But can any of us have something really beterr in such a small case? The Air's not that bad, and by the way, the battery life is not that bad, too, There are situations much worse!
    And by the way.. http://www.maconair.com/macbook_air_replace_batter...">http://www.maconair.com/macbook_air_replace_batter...
    You can actually replace the battery yourself..
    Reply
  • Phrozt - Monday, February 11, 2008 - link

    Quite honestly, those are pretty weak browsing tests. I rarely sit on one page for any extended period of time. Usually I have quite a few tabs open at any given time (9 right now).. plus I open and close more all the time; especially when I read wiki (always finding side articles to read after I finish w/my main inquiry).

    Also, I think that video is a fairly large part of browsing nowadays... from youtube to all the crap people load on their MySpace page, to CNN, there are videos in almost all web browsing (save for strict office spaces... but then you'd have a workstation anyway, so this would not be for that scenario).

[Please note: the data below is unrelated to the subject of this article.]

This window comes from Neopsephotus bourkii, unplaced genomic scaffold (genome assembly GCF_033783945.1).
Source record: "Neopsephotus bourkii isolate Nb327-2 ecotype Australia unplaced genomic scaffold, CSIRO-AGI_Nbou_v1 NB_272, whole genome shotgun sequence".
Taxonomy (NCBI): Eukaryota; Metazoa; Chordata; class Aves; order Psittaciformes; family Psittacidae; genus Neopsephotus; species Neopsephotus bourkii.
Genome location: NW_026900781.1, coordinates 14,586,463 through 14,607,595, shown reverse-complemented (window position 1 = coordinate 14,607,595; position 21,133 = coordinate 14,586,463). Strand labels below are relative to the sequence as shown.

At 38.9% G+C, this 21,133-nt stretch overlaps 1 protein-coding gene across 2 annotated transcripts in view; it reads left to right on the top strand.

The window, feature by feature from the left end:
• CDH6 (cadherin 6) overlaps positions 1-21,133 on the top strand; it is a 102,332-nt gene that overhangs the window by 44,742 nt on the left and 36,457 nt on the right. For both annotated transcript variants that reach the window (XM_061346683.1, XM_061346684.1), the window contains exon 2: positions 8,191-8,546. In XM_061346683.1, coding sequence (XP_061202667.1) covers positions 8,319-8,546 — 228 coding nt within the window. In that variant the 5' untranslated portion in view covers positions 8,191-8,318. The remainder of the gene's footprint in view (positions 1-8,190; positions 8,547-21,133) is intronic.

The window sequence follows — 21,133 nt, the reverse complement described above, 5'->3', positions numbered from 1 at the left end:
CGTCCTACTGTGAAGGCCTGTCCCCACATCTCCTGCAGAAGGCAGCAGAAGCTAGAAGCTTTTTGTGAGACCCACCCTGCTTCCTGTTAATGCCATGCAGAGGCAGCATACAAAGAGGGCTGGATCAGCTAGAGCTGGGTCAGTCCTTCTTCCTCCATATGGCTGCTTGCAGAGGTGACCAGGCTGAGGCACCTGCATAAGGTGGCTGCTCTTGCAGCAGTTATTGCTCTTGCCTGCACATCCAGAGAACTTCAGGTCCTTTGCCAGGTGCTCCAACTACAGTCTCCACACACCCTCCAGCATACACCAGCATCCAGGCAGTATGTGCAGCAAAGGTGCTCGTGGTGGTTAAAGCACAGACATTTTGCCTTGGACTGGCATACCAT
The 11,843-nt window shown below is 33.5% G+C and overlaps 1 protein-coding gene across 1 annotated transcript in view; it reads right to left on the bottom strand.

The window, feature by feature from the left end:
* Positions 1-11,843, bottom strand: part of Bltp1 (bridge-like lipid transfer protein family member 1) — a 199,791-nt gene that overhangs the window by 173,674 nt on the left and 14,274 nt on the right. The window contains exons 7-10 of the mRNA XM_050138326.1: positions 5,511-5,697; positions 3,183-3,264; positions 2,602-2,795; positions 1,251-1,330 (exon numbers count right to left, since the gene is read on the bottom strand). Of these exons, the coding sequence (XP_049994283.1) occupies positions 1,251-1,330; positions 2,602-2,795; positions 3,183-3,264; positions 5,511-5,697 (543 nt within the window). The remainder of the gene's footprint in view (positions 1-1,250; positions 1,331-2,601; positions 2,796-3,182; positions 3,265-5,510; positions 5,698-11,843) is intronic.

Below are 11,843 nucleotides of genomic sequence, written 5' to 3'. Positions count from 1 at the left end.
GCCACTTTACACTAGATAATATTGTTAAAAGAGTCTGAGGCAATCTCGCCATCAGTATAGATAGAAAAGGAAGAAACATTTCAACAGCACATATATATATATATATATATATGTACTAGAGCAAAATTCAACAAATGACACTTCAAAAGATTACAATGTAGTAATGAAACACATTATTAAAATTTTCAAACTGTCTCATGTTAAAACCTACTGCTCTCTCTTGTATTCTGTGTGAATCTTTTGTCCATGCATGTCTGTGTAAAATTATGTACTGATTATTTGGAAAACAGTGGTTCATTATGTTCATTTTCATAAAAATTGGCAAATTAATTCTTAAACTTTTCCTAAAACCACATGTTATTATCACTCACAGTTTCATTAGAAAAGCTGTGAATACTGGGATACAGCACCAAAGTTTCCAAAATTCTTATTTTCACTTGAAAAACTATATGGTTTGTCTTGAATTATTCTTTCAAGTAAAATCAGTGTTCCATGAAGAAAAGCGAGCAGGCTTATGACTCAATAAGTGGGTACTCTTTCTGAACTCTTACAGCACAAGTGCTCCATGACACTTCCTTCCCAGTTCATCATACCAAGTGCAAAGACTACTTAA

Then you can add in high performance pages, such as WoW sites/fansites and/or other gaming sites. Since most of the world is broadband, gone are the days where most sites focus on bandwidth conservation, and therefore have no problem providing massive amounts of high res pictures, good design which may come at the cost of extra background images, and then the ever present blinking/flashing/interactive ads.

    I do not mean to poke at the tests set up by anand; they were good and consistent browsing test. However, I feel that the average user would be doing much more system intensive browsing than that outlined in this test, and therefore could probably expect much less available time in real world scenarios.
    Reply
  • mynest - Sunday, October 24, 2010 - link